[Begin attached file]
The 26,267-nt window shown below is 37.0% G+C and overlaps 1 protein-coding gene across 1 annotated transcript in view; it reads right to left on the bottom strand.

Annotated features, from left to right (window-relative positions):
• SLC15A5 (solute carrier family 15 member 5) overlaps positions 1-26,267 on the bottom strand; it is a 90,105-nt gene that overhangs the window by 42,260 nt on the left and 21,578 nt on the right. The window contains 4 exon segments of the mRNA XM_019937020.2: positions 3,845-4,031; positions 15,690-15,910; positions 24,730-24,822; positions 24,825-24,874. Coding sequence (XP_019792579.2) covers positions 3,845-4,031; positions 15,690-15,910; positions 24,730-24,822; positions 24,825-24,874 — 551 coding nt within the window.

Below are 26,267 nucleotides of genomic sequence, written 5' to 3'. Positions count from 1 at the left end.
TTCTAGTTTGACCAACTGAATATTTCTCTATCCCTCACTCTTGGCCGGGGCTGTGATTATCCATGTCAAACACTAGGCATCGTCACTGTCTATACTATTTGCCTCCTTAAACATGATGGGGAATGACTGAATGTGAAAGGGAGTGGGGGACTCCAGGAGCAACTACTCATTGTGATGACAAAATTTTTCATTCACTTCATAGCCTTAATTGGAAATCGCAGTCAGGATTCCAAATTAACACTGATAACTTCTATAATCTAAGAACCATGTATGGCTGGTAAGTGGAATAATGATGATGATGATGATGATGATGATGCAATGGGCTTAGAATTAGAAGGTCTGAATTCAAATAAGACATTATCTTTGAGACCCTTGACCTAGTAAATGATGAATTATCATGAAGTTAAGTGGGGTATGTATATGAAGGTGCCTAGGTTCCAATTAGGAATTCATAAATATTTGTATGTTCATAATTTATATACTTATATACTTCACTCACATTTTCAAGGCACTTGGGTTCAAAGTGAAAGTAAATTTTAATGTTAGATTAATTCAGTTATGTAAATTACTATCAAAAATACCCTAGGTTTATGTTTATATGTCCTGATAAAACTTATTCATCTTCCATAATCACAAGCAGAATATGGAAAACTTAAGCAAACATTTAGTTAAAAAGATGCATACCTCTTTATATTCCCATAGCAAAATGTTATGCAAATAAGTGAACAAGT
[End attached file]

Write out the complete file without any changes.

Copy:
The 26,267-nt window shown below is 37.0% G+C and overlaps 1 protein-coding gene across 1 annotated transcript in view; it reads right to left on the bottom strand.

Annotated features, from left to right (window-relative positions):
• SLC15A5 (solute carrier family 15 member 5) overlaps positions 1-26,267 on the bottom strand; it is a 90,105-nt gene that overhangs the window by 42,260 nt on the left and 21,578 nt on the right. The window contains 4 exon segments of the mRNA XM_019937020.2: positions 3,845-4,031; positions 15,690-15,910; positions 24,730-24,822; positions 24,825-24,874. Coding sequence (XP_019792579.2) covers positions 3,845-4,031; positions 15,690-15,910; positions 24,730-24,822; positions 24,825-24,874 — 551 coding nt within the window.

Below are 26,267 nucleotides of genomic sequence, written 5' to 3'. Positions count from 1 at the left end.
TTCTAGTTTGACCAACTGAATATTTCTCTATCCCTCACTCTTGGCCGGGGCTGTGATTATCCATGTCAAACACTAGGCATCGTCACTGTCTATACTATTTGCCTCCTTAAACATGATGGGGAATGACTGAATGTGAAAGGGAGTGGGGGACTCCAGGAGCAACTACTCATTGTGATGACAAAATTTTTCATTCACTTCATAGCCTTAATTGGAAATCGCAGTCAGGATTCCAAATTAACACTGATAACTTCTATAATCTAAGAACCATGTATGGCTGGTAAGTGGAATAATGATGATGATGATGATGATGATGATGCAATGGGCTTAGAATTAGAAGGTCTGAATTCAAATAAGACATTATCTTTGAGACCCTTGACCTAGTAAATGATGAATTATCATGAAGTTAAGTGGGGTATGTATATGAAGGTGCCTAGGTTCCAATTAGGAATTCATAAATATTTGTATGTTCATAATTTATATACTTATATACTTCACTCACATTTTCAAGGCACTTGGGTTCAAAGTGAAAGTAAATTTTAATGTTAGATTAATTCAGTTATGTAAATTACTATCAAAAATACCCTAGGTTTATGTTTATATGTCCTGATAAAACTTATTCATCTTCCATAATCACAAGCAGAATATGGAAAACTTAAGCAAACATTTAGTTAAAAAGATGCATACCTCTTTATATTCCCATAGCAAAATGTTATGCAAATAAGTGAACAAGT